I have a love-hate relationship with life insurance. On the one hand, I love it. It helped me get through college and have a life. It also helps me sleep at night knowing that my family would be taken care should something terrible happen to me (God forbid).
I also hate it because many agents misrepresent it. They sell you the wrong kind of insurance and the wrong amounts. Their primary objective is often to maximize their own financial security rather than yours. Don’t let their character flaws influence your decisions about this important topic.
Do you need life insurance?
Life insurance has only one purpose: to complete your financial responsibilities if you die. That’s it. If you have no dependents you don’t currently need life insurance. Don’t fall for a common trap: life insurance is not an investment.
If you do have dependents you should buy term rather than whole life. I’m going to assume you are familiar with term and whole life insurance. It is a good idea to familiarize yourself with your options.
How much life insurance should you buy?
Remember, life insurance is meant to make up for your lost income. So we need to figure out how long your dependents will depend on your income.
One rule of thumb is to multiply your income by 17 and buy that amount of insurance. So if you bring home $48,000 a year you need $816,000 in term insurance. This is a rough estimate but let’s see if the rule of thumb works.
Without getting bogged down in lots of detail, let’s make some assumptions and break this down.
- You and your spouse are 45 years old.
- You each bring home $4000 a month for a total of $8000.
- You have one child age 7.
- You will retire in 20 years.
- The $8000 in monthly income allows you to save for your child’s education and your retirement.
- If one of you dies, your expenses will increase by $1000 monthly to pay for extra child care for 5 years.
- Inflation will be 3% over the next 20 years.
- Investment return will be 5% over the next 20 years.
- You already have $150,000 in savings.
So, in this example, you need to replace $5000 in monthly income for the next 5 years and then $4000 for the next 15 years. Tell you what, we’re just going to replace $5000 for the next 20 years and give the surviving spouse a little bonus for putting up with you as long as they did.
How much term life insurance do you need?
Go to this calculator and input your desired income ($60,000), number of years (20) and rate of return (2%).
We used $60,000 because that represents $5000 in monthly income for 12 months. We also used 2% for the rate of return which is 5% return less 3% inflation. Mathematically, that isn’t 100% the way to do it but it really is close enough for what we need.
Input those numbers and your result is $981,085. Now, subtract the $150,000 that you already have and you need to buy $831,085 in term insurance.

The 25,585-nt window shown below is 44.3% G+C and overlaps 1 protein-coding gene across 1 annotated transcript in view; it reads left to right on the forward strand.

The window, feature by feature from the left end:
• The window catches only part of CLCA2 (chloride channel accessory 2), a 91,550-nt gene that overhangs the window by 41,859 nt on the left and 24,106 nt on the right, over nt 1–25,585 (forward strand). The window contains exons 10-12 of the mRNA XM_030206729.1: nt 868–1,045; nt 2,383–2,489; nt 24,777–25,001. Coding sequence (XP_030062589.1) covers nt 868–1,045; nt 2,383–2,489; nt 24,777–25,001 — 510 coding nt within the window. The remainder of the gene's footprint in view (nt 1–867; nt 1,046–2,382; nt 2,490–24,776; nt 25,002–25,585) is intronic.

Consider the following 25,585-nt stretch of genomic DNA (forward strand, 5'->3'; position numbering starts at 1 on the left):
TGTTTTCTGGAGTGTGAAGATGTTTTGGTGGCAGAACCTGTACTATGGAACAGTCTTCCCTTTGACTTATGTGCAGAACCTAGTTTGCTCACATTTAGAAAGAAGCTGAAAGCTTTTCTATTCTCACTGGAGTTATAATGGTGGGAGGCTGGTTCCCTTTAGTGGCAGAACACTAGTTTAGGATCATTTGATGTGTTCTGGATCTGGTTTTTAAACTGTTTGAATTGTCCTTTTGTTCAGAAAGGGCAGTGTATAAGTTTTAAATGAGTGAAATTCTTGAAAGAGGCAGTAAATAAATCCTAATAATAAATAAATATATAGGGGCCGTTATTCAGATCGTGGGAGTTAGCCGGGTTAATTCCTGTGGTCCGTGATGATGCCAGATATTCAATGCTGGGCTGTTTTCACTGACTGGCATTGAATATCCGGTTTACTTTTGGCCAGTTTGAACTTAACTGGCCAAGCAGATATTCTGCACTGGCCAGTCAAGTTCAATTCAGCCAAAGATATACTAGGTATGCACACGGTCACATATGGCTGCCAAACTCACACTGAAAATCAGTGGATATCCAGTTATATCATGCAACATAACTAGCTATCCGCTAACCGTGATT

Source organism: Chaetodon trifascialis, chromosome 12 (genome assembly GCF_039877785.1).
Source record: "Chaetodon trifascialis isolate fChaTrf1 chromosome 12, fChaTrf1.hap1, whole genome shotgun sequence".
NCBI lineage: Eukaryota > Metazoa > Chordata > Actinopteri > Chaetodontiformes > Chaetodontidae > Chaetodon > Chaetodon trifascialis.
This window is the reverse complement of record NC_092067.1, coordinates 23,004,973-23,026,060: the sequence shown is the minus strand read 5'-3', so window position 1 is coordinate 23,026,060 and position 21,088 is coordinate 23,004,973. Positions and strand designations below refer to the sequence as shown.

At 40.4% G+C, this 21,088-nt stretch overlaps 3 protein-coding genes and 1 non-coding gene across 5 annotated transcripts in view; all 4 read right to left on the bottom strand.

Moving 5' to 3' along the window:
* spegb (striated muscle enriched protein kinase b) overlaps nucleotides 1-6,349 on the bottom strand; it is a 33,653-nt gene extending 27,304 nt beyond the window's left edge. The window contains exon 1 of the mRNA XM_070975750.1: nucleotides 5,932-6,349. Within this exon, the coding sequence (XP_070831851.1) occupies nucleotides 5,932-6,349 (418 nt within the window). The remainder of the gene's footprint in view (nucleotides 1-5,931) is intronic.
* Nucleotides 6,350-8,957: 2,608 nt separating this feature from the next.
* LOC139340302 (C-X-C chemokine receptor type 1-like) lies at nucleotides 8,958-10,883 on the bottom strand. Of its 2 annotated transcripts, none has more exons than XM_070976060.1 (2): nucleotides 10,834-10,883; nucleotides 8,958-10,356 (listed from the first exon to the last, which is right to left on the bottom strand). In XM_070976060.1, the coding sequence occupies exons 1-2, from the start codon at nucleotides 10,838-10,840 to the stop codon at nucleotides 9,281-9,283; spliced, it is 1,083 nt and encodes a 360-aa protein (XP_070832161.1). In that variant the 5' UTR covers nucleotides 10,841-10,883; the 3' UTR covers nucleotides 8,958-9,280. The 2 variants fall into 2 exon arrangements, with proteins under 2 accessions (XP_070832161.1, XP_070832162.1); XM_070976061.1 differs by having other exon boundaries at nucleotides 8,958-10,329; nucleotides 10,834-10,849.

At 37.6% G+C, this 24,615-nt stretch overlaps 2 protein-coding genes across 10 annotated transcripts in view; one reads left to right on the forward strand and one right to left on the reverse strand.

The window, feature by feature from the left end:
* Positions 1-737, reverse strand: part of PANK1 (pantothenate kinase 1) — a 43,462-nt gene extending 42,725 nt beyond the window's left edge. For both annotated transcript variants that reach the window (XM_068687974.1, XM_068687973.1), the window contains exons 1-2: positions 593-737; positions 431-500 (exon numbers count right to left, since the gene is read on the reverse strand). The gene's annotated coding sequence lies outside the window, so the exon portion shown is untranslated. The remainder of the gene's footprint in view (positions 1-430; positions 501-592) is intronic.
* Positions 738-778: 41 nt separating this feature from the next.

How long do you need it for? 20 years of course. By then, according to your plan, you’ll have enough to retire on.
In this particular example, the result is pretty close to the rule of thumb calculation. You should buy $850,000 in term life insurance. The best way to buy this coverage is to shop on the internet for free rate quotes or contact a life insurance agent to help you navigate your options.
If we want to complicate this issue, we’ll notice that the amount needed decreases each year. This exercise calculates the amount you need right now. You could easily re-run this exercise each year to see if you still need the same amounts.
Just remember two things:
- Only buy term life insurance for income replacement and family protection.
- Think of life insurance in terms of income replacement. How much income will you need and for how long?
Once you determine that, it’s easy to figure out how much you need to buy.
This is a guest post by Neal Frankle. Neal found himself in a financially fragile situation at the age of 17. Both his parents passed away while he was still in high school, leaving behind a small insurance settlement. Neal sought out a financial advisor to help him invest his nest egg so that it would help put him through college. Instead, the advisor charted a self-serving course and was on the verge of burning through the money when Neal realized what was happened and fired him just in time to avoid losing everything.
The experience had a deep impact on Neal and formed in him a lifelong desire to help people learn to make smart financial decisions. Today, with more than twenty-five years of experience in the financial services industry, Neal is an author and avid blogger.